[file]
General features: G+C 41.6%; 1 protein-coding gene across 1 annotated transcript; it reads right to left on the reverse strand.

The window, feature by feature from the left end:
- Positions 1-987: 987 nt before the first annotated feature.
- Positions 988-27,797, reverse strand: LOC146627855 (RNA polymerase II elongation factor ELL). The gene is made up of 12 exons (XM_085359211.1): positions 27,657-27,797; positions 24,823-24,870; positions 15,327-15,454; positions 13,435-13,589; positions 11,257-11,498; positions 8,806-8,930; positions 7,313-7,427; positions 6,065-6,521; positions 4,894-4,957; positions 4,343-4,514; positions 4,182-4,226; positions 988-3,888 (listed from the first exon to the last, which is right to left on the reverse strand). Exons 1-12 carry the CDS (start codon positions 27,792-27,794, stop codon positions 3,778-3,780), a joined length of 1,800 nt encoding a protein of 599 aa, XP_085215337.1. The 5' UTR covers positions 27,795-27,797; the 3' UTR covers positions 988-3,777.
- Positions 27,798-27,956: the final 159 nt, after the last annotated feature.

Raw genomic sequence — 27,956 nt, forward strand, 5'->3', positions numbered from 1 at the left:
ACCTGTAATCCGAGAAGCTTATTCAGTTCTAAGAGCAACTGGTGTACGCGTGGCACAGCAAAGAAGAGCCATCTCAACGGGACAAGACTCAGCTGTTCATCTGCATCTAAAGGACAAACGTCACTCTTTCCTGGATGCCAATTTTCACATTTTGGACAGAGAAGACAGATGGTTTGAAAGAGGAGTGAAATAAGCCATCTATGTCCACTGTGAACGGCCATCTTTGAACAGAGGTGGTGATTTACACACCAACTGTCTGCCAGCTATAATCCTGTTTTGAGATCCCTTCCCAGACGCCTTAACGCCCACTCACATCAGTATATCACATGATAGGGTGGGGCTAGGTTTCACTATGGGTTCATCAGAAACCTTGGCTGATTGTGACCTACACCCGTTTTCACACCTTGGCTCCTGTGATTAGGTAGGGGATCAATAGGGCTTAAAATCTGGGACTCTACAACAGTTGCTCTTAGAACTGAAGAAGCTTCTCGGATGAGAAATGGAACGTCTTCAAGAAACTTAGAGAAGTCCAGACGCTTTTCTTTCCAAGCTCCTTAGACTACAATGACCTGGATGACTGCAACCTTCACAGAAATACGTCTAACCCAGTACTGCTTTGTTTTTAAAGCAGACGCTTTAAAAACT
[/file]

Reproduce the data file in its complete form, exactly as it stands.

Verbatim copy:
General features: G+C 41.6%; 1 protein-coding gene across 1 annotated transcript; it reads right to left on the reverse strand.

The window, feature by feature from the left end:
- Positions 1-987: 987 nt before the first annotated feature.
- Positions 988-27,797, reverse strand: LOC146627855 (RNA polymerase II elongation factor ELL). The gene is made up of 12 exons (XM_085359211.1): positions 27,657-27,797; positions 24,823-24,870; positions 15,327-15,454; positions 13,435-13,589; positions 11,257-11,498; positions 8,806-8,930; positions 7,313-7,427; positions 6,065-6,521; positions 4,894-4,957; positions 4,343-4,514; positions 4,182-4,226; positions 988-3,888 (listed from the first exon to the last, which is right to left on the reverse strand). Exons 1-12 carry the CDS (start codon positions 27,792-27,794, stop codon positions 3,778-3,780), a joined length of 1,800 nt encoding a protein of 599 aa, XP_085215337.1. The 5' UTR covers positions 27,795-27,797; the 3' UTR covers positions 988-3,777.
- Positions 27,798-27,956: the final 159 nt, after the last annotated feature.

Raw genomic sequence — 27,956 nt, forward strand, 5'->3', positions numbered from 1 at the left:
ACCTGTAATCCGAGAAGCTTATTCAGTTCTAAGAGCAACTGGTGTACGCGTGGCACAGCAAAGAAGAGCCATCTCAACGGGACAAGACTCAGCTGTTCATCTGCATCTAAAGGACAAACGTCACTCTTTCCTGGATGCCAATTTTCACATTTTGGACAGAGAAGACAGATGGTTTGAAAGAGGAGTGAAATAAGCCATCTATGTCCACTGTGAACGGCCATCTTTGAACAGAGGTGGTGATTTACACACCAACTGTCTGCCAGCTATAATCCTGTTTTGAGATCCCTTCCCAGACGCCTTAACGCCCACTCACATCAGTATATCACATGATAGGGTGGGGCTAGGTTTCACTATGGGTTCATCAGAAACCTTGGCTGATTGTGACCTACACCCGTTTTCACACCTTGGCTCCTGTGATTAGGTAGGGGATCAATAGGGCTTAAAATCTGGGACTCTACAACAGTTGCTCTTAGAACTGAAGAAGCTTCTCGGATGAGAAATGGAACGTCTTCAAGAAACTTAGAGAAGTCCAGACGCTTTTCTTTCCAAGCTCCTTAGACTACAATGACCTGGATGACTGCAACCTTCACAGAAATACGTCTAACCCAGTACTGCTTTGTTTTTAAAGCAGACGCTTTAAAAACT